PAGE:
Players who master crafting (or earn money from PvP/minigames to buy from crafters) can customize their clothing, mount, and personal property as well. Crafting is done primarily on the player's personal property (except drop-hunting from monsters). [Description of portable housing omitted here because I just explained it a few posts ago.] Crafting includes growing crops which are then used as crafting materials, building appliances which unlock new crafting operations, and pet breeding which requires nests and stables or paddocks. Crafting is also related to minigame playing; some crafting operations are carried out by playing a minigame, which determines the quality of the resulting craft. All clothing and gear in the game is crafted, it does not drop from monsters. Though patterns can sometimes be bought from NPCs or received as PvP rewards. Clothing and gear in general are bind-on-equip.
Pet taming is another major benefit of biomagic, and can be considered a sub-type of crafting, since it is the source of wild monsters which are the raw material for pet breeding. Players can collect one of every monster type in the universe, and breed for hybrids that cannot be found in the universe. (All monsters in the game are assembled from a standard array of approximately 50 3D monster parts, and all come in a standard array of colors plus a smaller standard array of patterns. The 'genetics' of a monster describes the set of parts they are made out of plus the color they are; it is not a realistic genetic system, because those aren't very fun as gameplay. Monsters do not have gender; any monster can be bred to any other monster, and there are no inbreeding restrictions or tracking of family trees. All monsters lay eggs, even mammals.) Tamed pets are the units with which tactical combat is fought. Pets can be converted into mounts with a growth spell that makes them big enough to ride.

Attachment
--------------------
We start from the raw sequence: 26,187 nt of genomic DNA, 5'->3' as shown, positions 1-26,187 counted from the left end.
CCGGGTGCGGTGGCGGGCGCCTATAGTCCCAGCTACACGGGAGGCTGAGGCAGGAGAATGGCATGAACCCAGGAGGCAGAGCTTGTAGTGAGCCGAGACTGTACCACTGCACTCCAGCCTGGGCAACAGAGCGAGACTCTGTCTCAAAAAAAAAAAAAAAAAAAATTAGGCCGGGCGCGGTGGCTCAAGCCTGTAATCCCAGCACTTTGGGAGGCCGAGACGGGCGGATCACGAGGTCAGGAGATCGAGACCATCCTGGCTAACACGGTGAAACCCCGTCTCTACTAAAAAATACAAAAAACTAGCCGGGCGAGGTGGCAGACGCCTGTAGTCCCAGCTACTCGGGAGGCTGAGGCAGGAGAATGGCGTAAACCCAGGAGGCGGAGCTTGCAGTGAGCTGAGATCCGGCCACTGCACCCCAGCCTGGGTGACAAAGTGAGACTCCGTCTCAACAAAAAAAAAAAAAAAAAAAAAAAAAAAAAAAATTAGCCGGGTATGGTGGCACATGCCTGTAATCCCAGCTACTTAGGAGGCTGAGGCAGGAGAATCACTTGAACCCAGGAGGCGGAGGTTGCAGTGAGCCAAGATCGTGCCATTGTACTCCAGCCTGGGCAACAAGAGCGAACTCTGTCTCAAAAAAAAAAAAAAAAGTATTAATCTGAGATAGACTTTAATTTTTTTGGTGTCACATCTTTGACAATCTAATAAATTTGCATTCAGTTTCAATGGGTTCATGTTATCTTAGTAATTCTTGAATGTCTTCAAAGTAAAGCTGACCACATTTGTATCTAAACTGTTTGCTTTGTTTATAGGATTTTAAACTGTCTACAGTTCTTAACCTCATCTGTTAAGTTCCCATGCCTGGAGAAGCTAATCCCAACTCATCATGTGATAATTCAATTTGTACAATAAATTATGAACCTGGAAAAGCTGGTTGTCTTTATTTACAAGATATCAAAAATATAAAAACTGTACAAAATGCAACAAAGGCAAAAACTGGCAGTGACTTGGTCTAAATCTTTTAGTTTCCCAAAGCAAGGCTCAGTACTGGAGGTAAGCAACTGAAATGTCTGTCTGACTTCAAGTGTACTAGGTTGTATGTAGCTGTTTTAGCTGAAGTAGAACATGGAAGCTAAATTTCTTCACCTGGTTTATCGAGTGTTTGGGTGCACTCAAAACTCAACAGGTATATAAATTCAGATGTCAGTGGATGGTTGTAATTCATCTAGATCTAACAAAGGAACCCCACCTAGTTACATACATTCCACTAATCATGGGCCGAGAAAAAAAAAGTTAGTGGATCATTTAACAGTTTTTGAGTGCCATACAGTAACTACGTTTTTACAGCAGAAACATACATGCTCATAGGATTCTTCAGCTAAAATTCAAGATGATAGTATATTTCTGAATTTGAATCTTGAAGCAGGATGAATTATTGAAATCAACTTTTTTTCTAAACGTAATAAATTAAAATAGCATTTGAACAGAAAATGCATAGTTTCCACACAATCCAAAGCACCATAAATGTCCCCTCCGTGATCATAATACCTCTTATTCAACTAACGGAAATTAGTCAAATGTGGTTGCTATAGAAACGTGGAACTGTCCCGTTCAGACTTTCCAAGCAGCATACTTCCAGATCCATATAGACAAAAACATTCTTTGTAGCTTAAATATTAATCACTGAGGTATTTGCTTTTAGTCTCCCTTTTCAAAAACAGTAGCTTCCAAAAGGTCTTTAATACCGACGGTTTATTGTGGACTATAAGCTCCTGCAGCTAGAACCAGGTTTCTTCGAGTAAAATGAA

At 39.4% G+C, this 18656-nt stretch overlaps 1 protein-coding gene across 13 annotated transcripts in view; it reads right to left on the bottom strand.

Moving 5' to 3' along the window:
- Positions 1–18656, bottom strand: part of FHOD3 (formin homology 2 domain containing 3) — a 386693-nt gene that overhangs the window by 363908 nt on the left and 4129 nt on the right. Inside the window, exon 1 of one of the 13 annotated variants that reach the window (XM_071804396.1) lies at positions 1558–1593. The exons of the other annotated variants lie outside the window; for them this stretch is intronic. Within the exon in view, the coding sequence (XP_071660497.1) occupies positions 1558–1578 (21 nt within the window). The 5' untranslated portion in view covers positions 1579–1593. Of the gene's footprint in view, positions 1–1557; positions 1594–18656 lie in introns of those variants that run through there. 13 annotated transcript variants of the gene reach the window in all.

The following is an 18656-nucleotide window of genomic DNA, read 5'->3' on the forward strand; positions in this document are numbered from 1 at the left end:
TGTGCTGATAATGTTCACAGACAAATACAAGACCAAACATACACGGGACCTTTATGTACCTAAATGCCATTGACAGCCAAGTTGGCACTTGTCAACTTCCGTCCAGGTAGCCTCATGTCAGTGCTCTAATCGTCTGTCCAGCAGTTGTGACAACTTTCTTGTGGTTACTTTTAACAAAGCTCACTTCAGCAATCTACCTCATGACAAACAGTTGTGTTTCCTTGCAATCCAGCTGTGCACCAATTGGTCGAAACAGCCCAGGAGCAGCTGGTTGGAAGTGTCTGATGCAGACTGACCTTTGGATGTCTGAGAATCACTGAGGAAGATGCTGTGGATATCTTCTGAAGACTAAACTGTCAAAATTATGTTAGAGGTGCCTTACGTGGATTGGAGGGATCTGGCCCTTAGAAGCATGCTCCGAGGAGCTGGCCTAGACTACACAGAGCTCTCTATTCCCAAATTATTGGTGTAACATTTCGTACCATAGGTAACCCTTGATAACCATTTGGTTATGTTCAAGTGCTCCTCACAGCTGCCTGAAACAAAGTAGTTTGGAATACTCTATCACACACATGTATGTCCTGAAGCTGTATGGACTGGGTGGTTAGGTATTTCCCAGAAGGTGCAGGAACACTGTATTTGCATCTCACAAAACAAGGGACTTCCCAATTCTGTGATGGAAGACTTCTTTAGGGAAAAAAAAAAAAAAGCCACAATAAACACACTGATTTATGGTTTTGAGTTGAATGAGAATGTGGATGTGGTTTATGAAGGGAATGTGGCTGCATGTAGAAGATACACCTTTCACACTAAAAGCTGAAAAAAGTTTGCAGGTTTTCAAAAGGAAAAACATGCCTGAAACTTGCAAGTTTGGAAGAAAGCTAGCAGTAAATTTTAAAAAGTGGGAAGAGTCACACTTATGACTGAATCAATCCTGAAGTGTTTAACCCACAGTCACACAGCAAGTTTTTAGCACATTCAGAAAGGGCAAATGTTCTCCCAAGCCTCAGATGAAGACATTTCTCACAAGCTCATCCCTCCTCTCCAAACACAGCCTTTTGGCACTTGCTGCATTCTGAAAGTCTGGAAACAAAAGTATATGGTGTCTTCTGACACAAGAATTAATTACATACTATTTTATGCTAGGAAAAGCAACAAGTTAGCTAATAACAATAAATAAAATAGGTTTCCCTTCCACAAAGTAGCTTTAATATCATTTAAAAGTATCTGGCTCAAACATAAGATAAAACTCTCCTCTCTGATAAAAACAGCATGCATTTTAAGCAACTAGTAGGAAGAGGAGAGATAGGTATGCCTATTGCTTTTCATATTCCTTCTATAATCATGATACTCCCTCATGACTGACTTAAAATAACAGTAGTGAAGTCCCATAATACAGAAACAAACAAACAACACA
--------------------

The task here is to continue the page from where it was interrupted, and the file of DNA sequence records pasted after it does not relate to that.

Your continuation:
I swear these get longer in between when I finish writing them and when they appear in the thread! lol. Anyway I had some other fragmentary ideas about this WildWright concept, but this is everything that is pretty firm and not an irrelevantly small detail, like the specific tutorial tasks. Hope your eyes didn't glaze over too much from the wall of text. ^_^;
12/17/13 11:41:48 AM#98
Very unique. Closest I've seen to this would be SMT:Imagine, mostly from the pet breeding side. My mind's eye visualization of the world artwork feels like a cross between Aika (bright colorful world) and Allods Online (floating islands, flying ships), with a touch of Zentia (anime meets disney) for architecture. I imagine character art similar to Final Fantasy XIV.
You mentioned weapons, and tactical pet combat. Is there player character combat?
From a tech standpoint, it's going to need a very strong character system to handle all the customization and pets. Torque, that I work with, isn't even remotely capable of doing half as much.
OP 12/17/13 6:52:28 PM#99
Originally posted by ZombieKen
Allods is a pretty good example of what I had in mind; FFXIV is too realistic. What does a character system consist on in this context? Because my first interpretation was (ability to connect 3D models together to assemble pets and clothe characters, but I wasn't sure if you meant that side of it).